On our recent trip to Nebraska we had the opportunity to take a short trip down memory lane while we were picking Teri up in Twin Falls. All of us girls were born there. Connie and Lucy moved away before they were teenagers. We took a very small bit of time to go see some of the places we used to live and frequent as kids. One of the pictures is a place called Mama T's. In our day it was called Blake's Big T. It was the local swimming pool close to where we lived. It was in the shape of a large T. It is no longer there but they play miniature gold there instead. Anyway you ever notice how small something appears when you get to be an adult. Can't imagine the pool would hold very many of us and it never seemed crowded.
There was also a park not to far from our house called Harry Barry Park. It also had a swimming pool and it is no longer there. That pool was not as nice as the other one but it was still a great place to get cool when it was hot.
The house we lived in had a ton of trees around it. Some of the trees are gone but the pines that were so small Connie could jump over it and she was only 12 have reached 30 to 40 feet. I guess if I stop and think about how long ago that was I really should not surprise me. We had a bing cherry tree, a peachcot tree, a sour cherry tree, and many elms as well as bushes. The house was less than 1000 sq. feet and never seemed crowded.
The yard was huge and Mom always planted a big garden that we harvested and canned to get us through the winter. Mom still plants a garden to this day. Connie, Lucy and myself have followed in her foot steps. Mom's thumb is certainly green for both indoor and outdoor plants. I have no luck with the indoor ones. The only ones a can't kill are the ones made of silk. They look good and required no water. YEAH! I do have to tell you about a couple rows of spuds Mom planted some years ago. The rows looked great when they went in but when the plants came up part of one row was missing. Seems part of one row had been planted into the first row. Some where in the pictures we have there is one of that. I will have to see if I can locate it and post for all to see.
The other house that is one of my fondest is the first house Richard and I shared as husband and wife. Wow! Not that it was great or anything but it was an adventure. The first winter there was a cold one. The house did not come equipped with a furnace or heater, imagine that, we had to provide our own. My Dad had an old Segler oil stove he let us use. It was located in the living room. The whole house had 9 foot ceiling and as we all know heat rises. The house did have an oil barrel on the north side of it, but we were so young we couldn't get the local oil company to deliver us a barrel full. It was only 50 gal. and the price was only about .20 cents a gallon but when you only bring home $70.00 every two weeks they were just not willing to give us their trust. We used a 5 gal. can to fill the barrel up. One really cold and windy night we ran out of oil. We made the 6 mile trip into town, filled the 5 gallon can then home we went. I got to hold the funnel, which was the outside of an old head light. It worked great when the wind wasn't blowing but this particular night the wind was howling from the north. I got to hold the funnel, all the while Richard was pouring I was getting a steady stream of #2 diesel fuel down the sleeves of my coat. Not to pleasant an experience. We laughed about it for a long time. Laughed more about that little house. The warmest place in it was in the bathroom after you filled the tub with hot water. We used a heating pad to warm our bed up and slept in long john under. Not very romantic for someone who had been married less than 6 months. We did have fun out there. Even when we got snowed in, or when the water pipes froze. They never froze in the house but out in the drive area. Our land lord would bring me a milk can full of water. Dig a hole in the ground to the pipe. Hook his portable welder to it and spend several hours thawing the pipe. Summer found us surrounded by beet fields, wheat fields and corn fields. Those were the days.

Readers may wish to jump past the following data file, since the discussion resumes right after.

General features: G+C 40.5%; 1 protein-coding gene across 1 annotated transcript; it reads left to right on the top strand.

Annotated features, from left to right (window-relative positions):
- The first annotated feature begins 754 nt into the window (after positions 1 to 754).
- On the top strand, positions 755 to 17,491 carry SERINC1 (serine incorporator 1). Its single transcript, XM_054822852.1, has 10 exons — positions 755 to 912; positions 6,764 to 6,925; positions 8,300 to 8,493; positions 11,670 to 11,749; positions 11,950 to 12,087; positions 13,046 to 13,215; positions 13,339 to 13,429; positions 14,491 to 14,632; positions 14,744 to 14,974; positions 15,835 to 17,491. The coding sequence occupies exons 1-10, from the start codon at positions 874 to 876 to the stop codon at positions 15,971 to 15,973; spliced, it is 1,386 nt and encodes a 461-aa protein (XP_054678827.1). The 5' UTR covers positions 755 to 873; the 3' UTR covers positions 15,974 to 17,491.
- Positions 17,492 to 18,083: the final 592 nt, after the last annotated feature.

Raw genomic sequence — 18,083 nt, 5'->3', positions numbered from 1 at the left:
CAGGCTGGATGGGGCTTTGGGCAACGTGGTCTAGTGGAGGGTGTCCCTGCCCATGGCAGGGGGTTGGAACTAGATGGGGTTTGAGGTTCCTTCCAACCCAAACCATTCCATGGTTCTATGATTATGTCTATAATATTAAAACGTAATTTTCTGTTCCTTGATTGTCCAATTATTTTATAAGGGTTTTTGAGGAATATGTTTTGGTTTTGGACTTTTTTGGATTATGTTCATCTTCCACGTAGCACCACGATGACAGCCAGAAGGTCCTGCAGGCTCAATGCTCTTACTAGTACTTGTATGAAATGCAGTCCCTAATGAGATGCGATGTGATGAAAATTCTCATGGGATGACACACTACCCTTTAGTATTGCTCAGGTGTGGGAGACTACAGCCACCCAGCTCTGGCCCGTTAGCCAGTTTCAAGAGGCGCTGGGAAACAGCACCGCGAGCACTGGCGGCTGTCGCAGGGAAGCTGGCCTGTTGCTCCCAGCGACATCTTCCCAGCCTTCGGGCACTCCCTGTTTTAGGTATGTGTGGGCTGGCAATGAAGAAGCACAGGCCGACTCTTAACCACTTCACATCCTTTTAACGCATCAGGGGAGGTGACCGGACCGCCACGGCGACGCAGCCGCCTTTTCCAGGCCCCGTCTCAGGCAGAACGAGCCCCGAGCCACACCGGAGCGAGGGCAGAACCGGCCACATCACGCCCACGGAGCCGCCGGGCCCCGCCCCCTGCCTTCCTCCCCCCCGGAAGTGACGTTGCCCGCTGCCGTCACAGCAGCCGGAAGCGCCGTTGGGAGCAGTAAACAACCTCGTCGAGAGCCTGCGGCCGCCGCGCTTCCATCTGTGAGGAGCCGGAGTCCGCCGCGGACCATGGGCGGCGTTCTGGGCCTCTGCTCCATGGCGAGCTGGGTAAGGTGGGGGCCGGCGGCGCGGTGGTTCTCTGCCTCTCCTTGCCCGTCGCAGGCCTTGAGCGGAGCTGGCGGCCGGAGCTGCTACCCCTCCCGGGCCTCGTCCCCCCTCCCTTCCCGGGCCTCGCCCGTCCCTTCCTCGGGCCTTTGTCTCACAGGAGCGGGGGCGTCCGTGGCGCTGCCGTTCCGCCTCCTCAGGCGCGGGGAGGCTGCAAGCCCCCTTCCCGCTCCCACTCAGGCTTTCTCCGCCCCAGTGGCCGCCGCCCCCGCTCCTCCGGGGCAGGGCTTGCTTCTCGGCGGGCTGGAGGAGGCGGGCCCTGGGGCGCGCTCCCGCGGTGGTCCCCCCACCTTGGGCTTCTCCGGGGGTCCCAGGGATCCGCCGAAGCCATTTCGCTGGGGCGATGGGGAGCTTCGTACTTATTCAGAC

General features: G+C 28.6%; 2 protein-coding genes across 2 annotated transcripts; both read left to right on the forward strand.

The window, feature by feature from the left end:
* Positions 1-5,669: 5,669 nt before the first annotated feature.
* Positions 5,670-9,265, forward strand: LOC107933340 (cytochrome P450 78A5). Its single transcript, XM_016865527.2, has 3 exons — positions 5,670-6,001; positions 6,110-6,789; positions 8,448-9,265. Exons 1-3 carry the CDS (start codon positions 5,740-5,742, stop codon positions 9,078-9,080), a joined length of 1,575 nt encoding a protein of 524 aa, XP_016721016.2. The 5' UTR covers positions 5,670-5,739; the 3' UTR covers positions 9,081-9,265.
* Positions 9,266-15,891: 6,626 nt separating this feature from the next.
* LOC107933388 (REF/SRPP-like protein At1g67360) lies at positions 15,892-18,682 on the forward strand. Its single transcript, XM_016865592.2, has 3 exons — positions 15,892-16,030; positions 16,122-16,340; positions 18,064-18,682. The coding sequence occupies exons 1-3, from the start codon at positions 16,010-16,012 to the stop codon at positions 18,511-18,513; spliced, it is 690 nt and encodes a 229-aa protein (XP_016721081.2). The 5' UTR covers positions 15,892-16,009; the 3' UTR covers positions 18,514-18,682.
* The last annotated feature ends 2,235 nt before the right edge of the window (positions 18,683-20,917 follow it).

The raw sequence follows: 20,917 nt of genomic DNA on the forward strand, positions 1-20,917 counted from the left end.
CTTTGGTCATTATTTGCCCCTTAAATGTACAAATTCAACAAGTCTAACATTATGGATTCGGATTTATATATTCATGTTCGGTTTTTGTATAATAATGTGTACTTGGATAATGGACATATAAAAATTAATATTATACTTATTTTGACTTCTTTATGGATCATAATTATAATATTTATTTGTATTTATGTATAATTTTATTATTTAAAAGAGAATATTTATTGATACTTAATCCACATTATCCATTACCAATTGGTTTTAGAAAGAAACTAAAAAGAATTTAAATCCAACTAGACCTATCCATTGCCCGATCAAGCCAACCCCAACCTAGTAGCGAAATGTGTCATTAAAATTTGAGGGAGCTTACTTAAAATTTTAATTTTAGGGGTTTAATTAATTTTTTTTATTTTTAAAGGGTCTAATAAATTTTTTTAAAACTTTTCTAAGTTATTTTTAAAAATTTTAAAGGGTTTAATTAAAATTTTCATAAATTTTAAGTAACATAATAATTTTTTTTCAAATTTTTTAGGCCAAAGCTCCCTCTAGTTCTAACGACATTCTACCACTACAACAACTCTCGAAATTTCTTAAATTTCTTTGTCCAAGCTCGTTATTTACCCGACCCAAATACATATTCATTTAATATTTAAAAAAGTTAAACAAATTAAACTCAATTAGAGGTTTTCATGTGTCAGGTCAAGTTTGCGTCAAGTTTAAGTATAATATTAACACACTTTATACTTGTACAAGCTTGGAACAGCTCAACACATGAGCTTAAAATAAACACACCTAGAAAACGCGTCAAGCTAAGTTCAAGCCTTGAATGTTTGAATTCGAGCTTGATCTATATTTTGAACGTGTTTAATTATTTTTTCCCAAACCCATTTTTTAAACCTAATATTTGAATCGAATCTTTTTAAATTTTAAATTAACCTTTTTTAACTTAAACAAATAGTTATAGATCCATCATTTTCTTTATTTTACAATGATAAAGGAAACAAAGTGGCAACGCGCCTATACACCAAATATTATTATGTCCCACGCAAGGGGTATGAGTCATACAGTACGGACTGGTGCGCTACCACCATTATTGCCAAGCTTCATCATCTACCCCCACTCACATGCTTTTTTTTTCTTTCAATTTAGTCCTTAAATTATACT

I love old memories. It is was we are all made of. Makes us who we are, shapes the way we behave and gives us roots. The memories we forge now will do the same for our children and grandchildren. Life past was good, life present is fabulous, live future full of promise and mystery. Go out and make a memory every chance you get. They are so worth it.